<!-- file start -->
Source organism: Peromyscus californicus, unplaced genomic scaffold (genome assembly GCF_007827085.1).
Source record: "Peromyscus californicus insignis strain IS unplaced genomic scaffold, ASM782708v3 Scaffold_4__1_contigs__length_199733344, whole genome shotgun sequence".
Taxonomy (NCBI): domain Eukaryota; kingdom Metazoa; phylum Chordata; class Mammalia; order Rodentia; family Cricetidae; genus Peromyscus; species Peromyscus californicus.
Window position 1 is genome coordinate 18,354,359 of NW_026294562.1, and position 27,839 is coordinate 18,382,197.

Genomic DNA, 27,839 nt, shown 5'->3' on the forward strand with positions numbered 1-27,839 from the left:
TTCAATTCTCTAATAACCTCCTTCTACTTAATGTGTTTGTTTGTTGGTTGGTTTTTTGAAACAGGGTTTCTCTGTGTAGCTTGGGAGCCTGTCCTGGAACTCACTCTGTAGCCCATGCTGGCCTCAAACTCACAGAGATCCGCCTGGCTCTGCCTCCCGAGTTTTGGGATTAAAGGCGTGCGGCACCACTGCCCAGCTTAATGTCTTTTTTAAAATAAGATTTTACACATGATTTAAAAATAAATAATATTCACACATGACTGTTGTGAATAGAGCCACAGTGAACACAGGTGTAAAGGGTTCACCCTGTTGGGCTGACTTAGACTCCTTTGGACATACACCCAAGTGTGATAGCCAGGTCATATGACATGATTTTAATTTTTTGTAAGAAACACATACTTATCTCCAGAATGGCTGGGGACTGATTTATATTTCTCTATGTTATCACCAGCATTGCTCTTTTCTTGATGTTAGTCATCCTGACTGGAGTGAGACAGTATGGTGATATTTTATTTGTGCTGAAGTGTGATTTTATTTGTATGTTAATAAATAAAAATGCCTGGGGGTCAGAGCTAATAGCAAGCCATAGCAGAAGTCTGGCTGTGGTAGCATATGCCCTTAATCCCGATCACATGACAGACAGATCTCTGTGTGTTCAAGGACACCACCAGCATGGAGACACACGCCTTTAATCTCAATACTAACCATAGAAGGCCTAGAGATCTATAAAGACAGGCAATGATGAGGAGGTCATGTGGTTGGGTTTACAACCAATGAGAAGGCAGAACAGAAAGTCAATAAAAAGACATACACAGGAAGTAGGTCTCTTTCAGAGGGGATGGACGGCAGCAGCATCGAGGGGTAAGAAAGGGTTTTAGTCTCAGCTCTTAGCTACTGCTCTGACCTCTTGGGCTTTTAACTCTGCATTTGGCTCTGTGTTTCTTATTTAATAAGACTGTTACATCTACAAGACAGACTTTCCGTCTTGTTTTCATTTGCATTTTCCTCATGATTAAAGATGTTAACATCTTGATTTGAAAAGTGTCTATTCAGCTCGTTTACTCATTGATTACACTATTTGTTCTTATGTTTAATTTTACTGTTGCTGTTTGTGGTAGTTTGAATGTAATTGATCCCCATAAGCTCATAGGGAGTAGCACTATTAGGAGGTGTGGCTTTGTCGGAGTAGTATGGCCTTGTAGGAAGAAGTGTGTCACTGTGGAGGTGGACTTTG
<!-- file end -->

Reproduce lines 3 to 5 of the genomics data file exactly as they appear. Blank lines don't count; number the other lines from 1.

Taxonomy (NCBI): domain Eukaryota; kingdom Metazoa; phylum Chordata; class Mammalia; order Rodentia; family Cricetidae; genus Peromyscus; species Peromyscus californicus.
Window position 1 is genome coordinate 18,354,359 of NW_026294562.1, and position 27,839 is coordinate 18,382,197.

Genomic DNA, 27,839 nt, shown 5'->3' on the forward strand with positions numbered 1-27,839 from the left: